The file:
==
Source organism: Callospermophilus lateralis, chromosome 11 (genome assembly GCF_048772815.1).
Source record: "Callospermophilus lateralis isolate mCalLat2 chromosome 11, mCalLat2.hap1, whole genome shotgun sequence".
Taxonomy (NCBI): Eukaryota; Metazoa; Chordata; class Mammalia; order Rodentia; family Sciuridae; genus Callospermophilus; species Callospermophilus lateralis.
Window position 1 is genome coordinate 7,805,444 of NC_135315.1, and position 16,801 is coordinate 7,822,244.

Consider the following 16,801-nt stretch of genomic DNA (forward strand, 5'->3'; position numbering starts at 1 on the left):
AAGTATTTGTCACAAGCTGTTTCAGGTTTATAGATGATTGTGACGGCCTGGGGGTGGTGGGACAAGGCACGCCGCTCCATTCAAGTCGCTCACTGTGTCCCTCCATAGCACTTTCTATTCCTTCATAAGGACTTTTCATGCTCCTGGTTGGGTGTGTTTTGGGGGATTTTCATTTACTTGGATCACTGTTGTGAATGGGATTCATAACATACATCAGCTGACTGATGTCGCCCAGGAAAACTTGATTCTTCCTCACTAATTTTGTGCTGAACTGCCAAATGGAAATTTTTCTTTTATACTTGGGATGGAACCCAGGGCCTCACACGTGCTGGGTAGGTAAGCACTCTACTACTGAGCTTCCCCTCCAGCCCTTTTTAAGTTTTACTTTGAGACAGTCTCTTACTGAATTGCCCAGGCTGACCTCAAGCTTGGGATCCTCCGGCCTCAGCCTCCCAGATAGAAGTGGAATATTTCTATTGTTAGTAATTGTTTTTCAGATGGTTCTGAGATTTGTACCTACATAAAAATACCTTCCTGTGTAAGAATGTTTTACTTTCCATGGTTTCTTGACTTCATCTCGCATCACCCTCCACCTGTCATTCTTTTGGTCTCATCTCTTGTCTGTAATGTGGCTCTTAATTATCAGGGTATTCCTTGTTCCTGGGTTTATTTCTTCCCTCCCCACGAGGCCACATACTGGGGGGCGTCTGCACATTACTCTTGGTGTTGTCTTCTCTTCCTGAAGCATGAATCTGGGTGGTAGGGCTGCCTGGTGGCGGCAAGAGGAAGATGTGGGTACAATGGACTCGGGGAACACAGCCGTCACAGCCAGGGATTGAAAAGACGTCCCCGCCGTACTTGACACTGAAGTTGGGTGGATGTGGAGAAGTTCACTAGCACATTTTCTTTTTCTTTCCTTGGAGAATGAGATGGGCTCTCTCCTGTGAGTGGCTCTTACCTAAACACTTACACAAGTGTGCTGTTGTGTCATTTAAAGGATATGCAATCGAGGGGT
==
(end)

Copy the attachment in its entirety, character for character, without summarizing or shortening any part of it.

Source organism: Callospermophilus lateralis, chromosome 11 (genome assembly GCF_048772815.1).
Source record: "Callospermophilus lateralis isolate mCalLat2 chromosome 11, mCalLat2.hap1, whole genome shotgun sequence".
Taxonomy (NCBI): Eukaryota; Metazoa; Chordata; class Mammalia; order Rodentia; family Sciuridae; genus Callospermophilus; species Callospermophilus lateralis.
Window position 1 is genome coordinate 7,805,444 of NC_135315.1, and position 16,801 is coordinate 7,822,244.

Consider the following 16,801-nt stretch of genomic DNA (forward strand, 5'->3'; position numbering starts at 1 on the left):
AAGTATTTGTCACAAGCTGTTTCAGGTTTATAGATGATTGTGACGGCCTGGGGGTGGTGGGACAAGGCACGCCGCTCCATTCAAGTCGCTCACTGTGTCCCTCCATAGCACTTTCTATTCCTTCATAAGGACTTTTCATGCTCCTGGTTGGGTGTGTTTTGGGGGATTTTCATTTACTTGGATCACTGTTGTGAATGGGATTCATAACATACATCAGCTGACTGATGTCGCCCAGGAAAACTTGATTCTTCCTCACTAATTTTGTGCTGAACTGCCAAATGGAAATTTTTCTTTTATACTTGGGATGGAACCCAGGGCCTCACACGTGCTGGGTAGGTAAGCACTCTACTACTGAGCTTCCCCTCCAGCCCTTTTTAAGTTTTACTTTGAGACAGTCTCTTACTGAATTGCCCAGGCTGACCTCAAGCTTGGGATCCTCCGGCCTCAGCCTCCCAGATAGAAGTGGAATATTTCTATTGTTAGTAATTGTTTTTCAGATGGTTCTGAGATTTGTACCTACATAAAAATACCTTCCTGTGTAAGAATGTTTTACTTTCCATGGTTTCTTGACTTCATCTCGCATCACCCTCCACCTGTCATTCTTTTGGTCTCATCTCTTGTCTGTAATGTGGCTCTTAATTATCAGGGTATTCCTTGTTCCTGGGTTTATTTCTTCCCTCCCCACGAGGCCACATACTGGGGGGCGTCTGCACATTACTCTTGGTGTTGTCTTCTCTTCCTGAAGCATGAATCTGGGTGGTAGGGCTGCCTGGTGGCGGCAAGAGGAAGATGTGGGTACAATGGACTCGGGGAACACAGCCGTCACAGCCAGGGATTGAAAAGACGTCCCCGCCGTACTTGACACTGAAGTTGGGTGGATGTGGAGAAGTTCACTAGCACATTTTCTTTTTCTTTCCTTGGAGAATGAGATGGGCTCTCTCCTGTGAGTGGCTCTTACCTAAACACTTACACAAGTGTGCTGTTGTGTCATTTAAAGGATATGCAATCGAGGGGT